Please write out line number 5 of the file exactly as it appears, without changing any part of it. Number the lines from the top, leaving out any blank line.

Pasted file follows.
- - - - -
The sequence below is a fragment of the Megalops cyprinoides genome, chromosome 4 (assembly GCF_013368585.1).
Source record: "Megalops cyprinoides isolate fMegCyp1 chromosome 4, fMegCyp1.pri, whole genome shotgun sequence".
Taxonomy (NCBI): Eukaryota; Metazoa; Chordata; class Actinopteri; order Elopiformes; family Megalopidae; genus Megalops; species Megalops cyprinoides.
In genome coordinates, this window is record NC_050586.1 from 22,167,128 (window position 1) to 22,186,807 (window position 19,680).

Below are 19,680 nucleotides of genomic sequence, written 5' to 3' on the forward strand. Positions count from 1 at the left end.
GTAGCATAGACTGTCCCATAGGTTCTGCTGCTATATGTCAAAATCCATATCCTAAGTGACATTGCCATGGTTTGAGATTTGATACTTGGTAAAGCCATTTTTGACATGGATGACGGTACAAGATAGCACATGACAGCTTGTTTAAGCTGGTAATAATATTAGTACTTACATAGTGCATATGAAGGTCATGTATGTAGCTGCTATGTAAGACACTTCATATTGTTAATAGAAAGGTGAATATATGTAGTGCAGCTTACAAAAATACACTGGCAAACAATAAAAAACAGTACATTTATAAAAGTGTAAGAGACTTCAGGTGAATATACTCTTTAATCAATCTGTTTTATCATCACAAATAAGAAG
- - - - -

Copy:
Below are 19,680 nucleotides of genomic sequence, written 5' to 3' on the forward strand. Positions count from 1 at the left end.